This blog post generally applies to any car with a 12-volt outlet and if you can use it to charge an electric car in a pinch.
A funny little post is making the rounds on social media showing a Ford Super Duty owner using his center console-mounted 12-volt outlet to charge a stranded Tesla. Supposedly, the electric Tesla ran out of battery so, here comes the all-mighty internal combustion engine to save the day!
Silly electric cars and their slow charging batteries (sarcasm!)
This begs the question, can those 120-volt power outlets found in most Ford trucks, SUVs, and crossovers, actually charge an electric car in a pinch?
Here’s why those outlets probably can’t.
While it’s true, you can charge an electric car with Level 1 charging aka charging off a regular outlet aka 120/110 volts, it largely depends on how much power (or watts) an outlet is capable of delivering.
Regular outlets are rated at 120 volts, capable of delivering up to 15 amps of power (electrical current.) For sustained charging, that’s stepped down to 12 amps.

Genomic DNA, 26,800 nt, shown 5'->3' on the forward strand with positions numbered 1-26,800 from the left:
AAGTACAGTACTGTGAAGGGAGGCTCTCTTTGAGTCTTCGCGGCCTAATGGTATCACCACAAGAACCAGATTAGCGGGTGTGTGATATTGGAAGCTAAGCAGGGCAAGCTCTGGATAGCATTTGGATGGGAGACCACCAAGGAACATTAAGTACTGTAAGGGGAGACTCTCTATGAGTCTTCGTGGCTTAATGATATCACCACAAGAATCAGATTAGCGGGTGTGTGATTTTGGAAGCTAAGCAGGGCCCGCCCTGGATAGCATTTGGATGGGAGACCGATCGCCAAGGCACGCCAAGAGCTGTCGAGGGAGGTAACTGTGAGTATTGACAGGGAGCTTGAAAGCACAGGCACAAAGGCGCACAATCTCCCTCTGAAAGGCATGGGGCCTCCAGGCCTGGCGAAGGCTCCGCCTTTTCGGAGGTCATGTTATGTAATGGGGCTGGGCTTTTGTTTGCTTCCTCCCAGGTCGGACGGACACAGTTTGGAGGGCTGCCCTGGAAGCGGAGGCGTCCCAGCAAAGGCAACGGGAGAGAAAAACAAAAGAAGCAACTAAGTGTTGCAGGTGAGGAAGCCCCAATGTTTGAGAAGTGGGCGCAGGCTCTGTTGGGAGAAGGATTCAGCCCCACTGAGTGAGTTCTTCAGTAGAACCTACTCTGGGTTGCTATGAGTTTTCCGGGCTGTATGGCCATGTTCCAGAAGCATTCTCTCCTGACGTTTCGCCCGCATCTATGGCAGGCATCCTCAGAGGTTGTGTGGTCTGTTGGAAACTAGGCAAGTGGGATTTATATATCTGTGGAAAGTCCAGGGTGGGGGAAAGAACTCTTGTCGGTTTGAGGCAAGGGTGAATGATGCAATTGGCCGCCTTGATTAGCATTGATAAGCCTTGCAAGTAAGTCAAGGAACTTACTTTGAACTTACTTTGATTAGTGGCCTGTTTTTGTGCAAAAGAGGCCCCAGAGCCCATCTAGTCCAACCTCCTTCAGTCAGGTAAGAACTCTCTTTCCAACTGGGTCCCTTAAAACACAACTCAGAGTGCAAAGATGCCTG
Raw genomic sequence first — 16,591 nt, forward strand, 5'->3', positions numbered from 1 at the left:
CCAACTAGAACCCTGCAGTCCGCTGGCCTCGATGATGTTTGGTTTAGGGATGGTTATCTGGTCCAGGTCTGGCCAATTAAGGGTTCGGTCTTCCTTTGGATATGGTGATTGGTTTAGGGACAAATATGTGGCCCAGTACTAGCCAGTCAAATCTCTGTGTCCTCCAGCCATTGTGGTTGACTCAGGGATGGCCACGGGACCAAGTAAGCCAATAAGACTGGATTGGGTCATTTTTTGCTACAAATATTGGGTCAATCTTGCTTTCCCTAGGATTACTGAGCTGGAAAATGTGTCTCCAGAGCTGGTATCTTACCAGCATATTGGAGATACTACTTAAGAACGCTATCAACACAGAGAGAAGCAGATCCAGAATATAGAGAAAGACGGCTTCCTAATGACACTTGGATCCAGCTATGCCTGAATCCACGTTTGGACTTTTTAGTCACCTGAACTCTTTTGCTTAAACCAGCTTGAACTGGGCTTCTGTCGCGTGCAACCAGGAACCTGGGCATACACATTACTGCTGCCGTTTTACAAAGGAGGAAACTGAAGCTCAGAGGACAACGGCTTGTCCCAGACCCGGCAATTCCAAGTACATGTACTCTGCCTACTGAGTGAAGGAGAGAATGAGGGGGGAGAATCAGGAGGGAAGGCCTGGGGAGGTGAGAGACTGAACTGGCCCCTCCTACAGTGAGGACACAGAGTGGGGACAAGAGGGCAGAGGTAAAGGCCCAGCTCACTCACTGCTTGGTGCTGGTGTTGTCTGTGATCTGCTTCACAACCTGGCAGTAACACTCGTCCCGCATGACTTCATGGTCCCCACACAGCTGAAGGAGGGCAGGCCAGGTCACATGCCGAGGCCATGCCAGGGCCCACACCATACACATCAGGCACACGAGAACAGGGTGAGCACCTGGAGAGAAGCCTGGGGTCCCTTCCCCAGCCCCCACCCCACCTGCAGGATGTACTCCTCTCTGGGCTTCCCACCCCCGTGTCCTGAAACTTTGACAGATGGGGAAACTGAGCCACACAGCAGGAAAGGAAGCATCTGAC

The 120 volt outlets in Fords are only rated at 400 watts or, at best, can output up to 3.3 amps.
3.3 amps is enough to fast-charge a smartphone, charge a couple of lithium-ion battery packs for power tools, or run a small electrical sander.
The question now is, what’s the minimum amperage Teslas can accept?
Thankfully, Tesla owners put that to the test and have an answer.
According to Youtuber InternetDude, the minimum amperage his Tesla Model S can accept is 5 amps.
At that low amperage, using a simple to use electric calculator found here, theoretically, charging a “dead” Tesla with an 85 kWh battery to 5 percent, or, enough to make it to a charging station, would take 3 hours.
And, even if you could use Ford’s 120-volt, 400 watt outlet, charging an electric car at just 3.3 amps, taking our example above, it would take 5 hours to charge said “dead” Tesla to 5 percent.
Do you think any good Samaritan with a truck is willing to wait five whole hours on the side of the road with their truck running (so charging a dead Tesla doesn’t kill the battery?)
I don’t think so.
This isn’t to say all Ford Trucks can’t charge an electric car because, if you equip your Ford with Pro Power Onboard, your on-board generator can deliver 240-volt charging capabilities at 2000 or 2200 watts or, if you option Pro Power Onboard on Ford’s new Hybrid Electric F-150, up to a whopping 7,200 watts, that’s 7.2 kWh aka 30 amps.
Theoretically, with Ford’s Pro Power Onboard, it would take you only half an hour to charge said “dead” Tesla up to 5 percent.
That’s more realistic.
In conclusion, no, you can’t realistically charge an electric car off those 120-volt 400 watt outlets in Fords without optioning Pro Power Onboard.
With Pro Power Onboard is a different question.